DYNE-251 Earns Fast Track Designation for DMD

According to an October 31, 2022 press release from muscle disease company Dyne Therapeutics, Inc. (“Dyne”), the company’s therapeutic candidate DYNE-251 earned Fast Track designation from the FDA for Duchenne muscular dystrophy (DMD) amenable to exon 51 skipping. Currently, there is a need for new and effective therapeutic options within this space. Thus, if DYNE-251 proves itself to be beneficial, it could have far-reaching implications within this realm.

So what exactly is DYNE-251? This therapy conjugates a fragment antibody (Fab) and phosphorodiamidate morpholino oligomer (PMO) which binds to TfR1. TfR1 is highly expressed on muscle tissue, allowing the treatment to be delivered in a more focused and targeted fashion. Through exon skipping, DYNE-251 also encourages muscle cells to produce dystrophin, a protein that plays a role in muscle health, function, and strength. Due to gene mutations, those with DMD are missing dystrophin in their muscle cells. So far, preclinical studies have shown DYNE-251 to be safe and effective in increasing dystrophin expression. Learn more about DYNE-251.

Fast Track designation is granted by the FDA to facilitate drug development and review for rare and severe conditions. Drugs granted this designation should fill some sort of unmet need; as descibed above, DYNE-251 does fit this. You can also learn more about what makes a drug eligible for Fast Track designation here. Fast Track designation may also allow drug developers to have more frequent FDA communication, rolling review, and Accelerated Approval/Priority Review eligibility.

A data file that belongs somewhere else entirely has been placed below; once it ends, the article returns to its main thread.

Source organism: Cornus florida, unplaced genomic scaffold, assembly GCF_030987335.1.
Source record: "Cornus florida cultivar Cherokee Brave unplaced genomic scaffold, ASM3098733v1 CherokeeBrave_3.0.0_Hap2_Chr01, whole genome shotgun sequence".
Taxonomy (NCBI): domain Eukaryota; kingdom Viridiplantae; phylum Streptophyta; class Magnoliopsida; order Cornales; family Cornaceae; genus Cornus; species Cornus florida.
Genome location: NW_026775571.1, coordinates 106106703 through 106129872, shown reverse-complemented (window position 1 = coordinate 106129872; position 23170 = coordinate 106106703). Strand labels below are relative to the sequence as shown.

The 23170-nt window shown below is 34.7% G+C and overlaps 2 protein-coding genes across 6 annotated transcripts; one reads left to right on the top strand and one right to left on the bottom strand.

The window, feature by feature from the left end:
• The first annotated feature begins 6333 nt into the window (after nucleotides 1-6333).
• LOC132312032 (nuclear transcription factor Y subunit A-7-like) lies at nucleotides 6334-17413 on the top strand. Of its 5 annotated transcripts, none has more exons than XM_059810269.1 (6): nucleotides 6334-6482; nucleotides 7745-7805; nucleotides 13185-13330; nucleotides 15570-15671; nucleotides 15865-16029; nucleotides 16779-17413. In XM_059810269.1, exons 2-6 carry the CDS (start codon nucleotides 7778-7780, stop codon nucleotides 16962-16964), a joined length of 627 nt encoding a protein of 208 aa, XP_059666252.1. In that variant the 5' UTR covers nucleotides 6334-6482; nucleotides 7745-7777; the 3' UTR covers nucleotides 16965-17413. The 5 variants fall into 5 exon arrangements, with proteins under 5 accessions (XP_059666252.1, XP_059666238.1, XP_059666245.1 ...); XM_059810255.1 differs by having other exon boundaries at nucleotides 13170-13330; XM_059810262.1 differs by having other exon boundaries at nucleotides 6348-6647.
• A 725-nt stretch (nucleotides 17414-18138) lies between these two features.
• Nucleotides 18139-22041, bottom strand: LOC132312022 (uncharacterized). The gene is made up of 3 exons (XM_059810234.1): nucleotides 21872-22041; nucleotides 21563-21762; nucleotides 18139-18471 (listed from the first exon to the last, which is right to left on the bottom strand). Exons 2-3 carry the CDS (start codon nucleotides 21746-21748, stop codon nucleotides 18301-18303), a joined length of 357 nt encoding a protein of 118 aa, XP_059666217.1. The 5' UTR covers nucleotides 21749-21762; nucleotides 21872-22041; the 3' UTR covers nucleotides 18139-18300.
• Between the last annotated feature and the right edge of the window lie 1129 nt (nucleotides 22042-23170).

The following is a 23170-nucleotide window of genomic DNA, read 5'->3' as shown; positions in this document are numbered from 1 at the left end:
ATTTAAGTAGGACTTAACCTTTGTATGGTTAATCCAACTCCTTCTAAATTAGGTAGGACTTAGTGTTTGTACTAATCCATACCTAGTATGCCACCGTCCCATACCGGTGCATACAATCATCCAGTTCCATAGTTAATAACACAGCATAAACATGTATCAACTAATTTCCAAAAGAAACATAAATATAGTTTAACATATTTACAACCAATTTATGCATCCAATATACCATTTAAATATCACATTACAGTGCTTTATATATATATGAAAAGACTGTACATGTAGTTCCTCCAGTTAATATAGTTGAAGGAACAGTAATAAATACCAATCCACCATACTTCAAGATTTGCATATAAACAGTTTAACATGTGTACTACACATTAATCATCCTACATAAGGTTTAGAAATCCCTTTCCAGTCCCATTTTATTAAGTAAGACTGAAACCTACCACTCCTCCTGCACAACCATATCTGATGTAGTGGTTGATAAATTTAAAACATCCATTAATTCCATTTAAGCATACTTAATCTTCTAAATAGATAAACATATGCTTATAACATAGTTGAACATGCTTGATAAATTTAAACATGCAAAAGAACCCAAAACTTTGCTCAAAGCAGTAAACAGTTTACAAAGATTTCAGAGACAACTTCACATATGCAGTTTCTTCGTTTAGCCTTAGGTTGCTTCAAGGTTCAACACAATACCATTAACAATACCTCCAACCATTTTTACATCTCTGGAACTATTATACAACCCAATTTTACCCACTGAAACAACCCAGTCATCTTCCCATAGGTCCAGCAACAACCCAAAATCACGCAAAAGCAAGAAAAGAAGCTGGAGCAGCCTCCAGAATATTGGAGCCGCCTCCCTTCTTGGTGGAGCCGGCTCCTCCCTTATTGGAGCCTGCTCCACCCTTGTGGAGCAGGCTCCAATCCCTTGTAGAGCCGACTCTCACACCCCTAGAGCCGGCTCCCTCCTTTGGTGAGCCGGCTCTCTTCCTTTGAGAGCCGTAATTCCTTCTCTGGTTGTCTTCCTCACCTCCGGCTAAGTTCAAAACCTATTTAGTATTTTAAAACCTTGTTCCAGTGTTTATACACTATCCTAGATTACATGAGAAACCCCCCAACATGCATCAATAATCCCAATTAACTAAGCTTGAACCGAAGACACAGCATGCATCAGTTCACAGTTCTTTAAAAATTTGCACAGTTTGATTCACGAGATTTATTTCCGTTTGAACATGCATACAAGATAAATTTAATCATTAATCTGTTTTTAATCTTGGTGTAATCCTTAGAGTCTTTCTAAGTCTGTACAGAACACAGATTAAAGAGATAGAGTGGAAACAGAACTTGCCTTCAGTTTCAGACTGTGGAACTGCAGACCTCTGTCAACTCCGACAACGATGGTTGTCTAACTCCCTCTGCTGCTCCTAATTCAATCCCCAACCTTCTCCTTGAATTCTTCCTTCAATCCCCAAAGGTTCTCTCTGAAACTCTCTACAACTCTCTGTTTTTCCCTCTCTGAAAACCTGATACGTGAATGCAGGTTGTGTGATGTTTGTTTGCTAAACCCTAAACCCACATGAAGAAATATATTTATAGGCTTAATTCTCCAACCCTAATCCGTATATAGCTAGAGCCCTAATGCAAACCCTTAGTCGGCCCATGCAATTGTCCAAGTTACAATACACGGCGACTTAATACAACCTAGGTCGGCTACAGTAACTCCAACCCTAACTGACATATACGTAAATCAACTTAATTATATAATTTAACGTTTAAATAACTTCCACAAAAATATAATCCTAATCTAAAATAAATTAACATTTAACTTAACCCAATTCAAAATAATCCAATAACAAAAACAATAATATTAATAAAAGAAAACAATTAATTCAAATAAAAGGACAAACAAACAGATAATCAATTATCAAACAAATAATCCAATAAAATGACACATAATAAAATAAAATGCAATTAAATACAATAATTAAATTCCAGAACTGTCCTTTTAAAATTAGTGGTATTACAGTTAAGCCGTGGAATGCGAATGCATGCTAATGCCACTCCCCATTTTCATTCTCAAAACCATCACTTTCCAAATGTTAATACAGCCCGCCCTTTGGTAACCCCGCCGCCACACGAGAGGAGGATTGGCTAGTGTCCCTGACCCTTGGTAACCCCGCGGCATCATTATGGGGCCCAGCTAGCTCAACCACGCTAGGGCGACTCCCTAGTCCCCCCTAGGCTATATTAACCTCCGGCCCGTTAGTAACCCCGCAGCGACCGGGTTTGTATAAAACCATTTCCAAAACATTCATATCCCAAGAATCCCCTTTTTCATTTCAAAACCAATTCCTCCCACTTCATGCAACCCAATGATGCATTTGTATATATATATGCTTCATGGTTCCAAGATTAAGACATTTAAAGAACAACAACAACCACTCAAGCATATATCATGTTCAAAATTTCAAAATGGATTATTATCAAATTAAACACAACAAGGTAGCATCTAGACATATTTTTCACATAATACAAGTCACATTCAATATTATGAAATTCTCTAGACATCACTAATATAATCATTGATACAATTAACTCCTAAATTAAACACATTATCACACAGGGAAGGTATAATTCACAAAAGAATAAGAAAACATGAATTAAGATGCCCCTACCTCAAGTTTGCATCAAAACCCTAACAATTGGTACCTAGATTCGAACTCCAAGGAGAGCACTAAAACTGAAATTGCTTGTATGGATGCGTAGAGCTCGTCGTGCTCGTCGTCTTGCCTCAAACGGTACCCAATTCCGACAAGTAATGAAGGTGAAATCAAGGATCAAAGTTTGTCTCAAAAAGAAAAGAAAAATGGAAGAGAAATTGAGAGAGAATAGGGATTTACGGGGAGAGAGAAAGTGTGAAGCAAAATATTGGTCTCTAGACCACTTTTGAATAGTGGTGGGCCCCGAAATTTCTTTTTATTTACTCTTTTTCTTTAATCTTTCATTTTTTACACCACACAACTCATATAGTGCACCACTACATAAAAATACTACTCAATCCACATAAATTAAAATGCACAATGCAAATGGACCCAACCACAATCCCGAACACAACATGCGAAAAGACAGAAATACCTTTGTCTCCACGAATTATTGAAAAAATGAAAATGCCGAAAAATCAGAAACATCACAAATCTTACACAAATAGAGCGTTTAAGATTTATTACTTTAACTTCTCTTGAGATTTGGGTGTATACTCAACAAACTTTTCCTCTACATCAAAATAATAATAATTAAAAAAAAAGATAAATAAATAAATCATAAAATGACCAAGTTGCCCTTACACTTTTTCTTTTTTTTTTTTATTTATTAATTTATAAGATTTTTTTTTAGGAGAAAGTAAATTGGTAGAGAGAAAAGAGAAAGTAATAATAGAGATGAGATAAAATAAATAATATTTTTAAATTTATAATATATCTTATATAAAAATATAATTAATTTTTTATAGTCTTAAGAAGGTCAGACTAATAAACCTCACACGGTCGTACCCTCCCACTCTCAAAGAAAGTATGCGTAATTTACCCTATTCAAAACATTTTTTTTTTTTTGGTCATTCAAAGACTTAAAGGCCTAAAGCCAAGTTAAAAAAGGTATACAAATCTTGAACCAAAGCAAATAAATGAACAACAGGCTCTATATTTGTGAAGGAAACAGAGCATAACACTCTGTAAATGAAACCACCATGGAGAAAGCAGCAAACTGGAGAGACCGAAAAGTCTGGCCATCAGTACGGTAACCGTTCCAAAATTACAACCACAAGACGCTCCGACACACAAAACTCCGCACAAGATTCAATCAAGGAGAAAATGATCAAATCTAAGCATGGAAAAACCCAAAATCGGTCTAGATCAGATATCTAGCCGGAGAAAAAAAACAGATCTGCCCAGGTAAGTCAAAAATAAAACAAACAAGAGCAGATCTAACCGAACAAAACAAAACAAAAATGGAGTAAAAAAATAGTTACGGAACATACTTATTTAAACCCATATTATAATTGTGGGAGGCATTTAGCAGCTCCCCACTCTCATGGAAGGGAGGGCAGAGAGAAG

Currently, Dyne is exploring the safety and tolerability of DYNE-251 in a Phase 1/2 study for pediatric patients with DMD. More data from the study should be available at some point next year.

About Duchenne Muscular Dystrophy (DMD)

Altogether, there are nine forms of muscular dystrophy; Duchenne muscular dystrophy is one of them. Inherited in an X-linked recessive pattern, Duchenne muscular dystrophy is characterized by DMD mutations that prevent the body from making enough dystrophin in the muscles. It occurs in approximately 1 in 3,500 male births and 1 in 50 million female births. Typically, the symptoms manifest before age six. These can (but do not always) include:

  • Difficulty walking or moving positions
  • Progressive muscle weakness which begins in the legs, pelvis, and thighs before spreading to the rest of the body
  • Frequent tripping and falling
  • Cardiomyopathy
  • Reduced bone density and increased risk of fractures
  • Developmental delays
  • Speech delays
  • Increased susceptibility to respiratory infections
  • Fatigue
  • Progression to heart disease and respiratory failure
Jessica Lynn

Jessica Lynn

Jessica Lynn has an educational background in writing and marketing. She firmly believes in the power of writing in amplifying voices, and looks forward to doing so for the rare disease community.

Share this post

Share on facebook
Share on twitter
Share on linkedin
Share on pinterest
Share on print
Share on email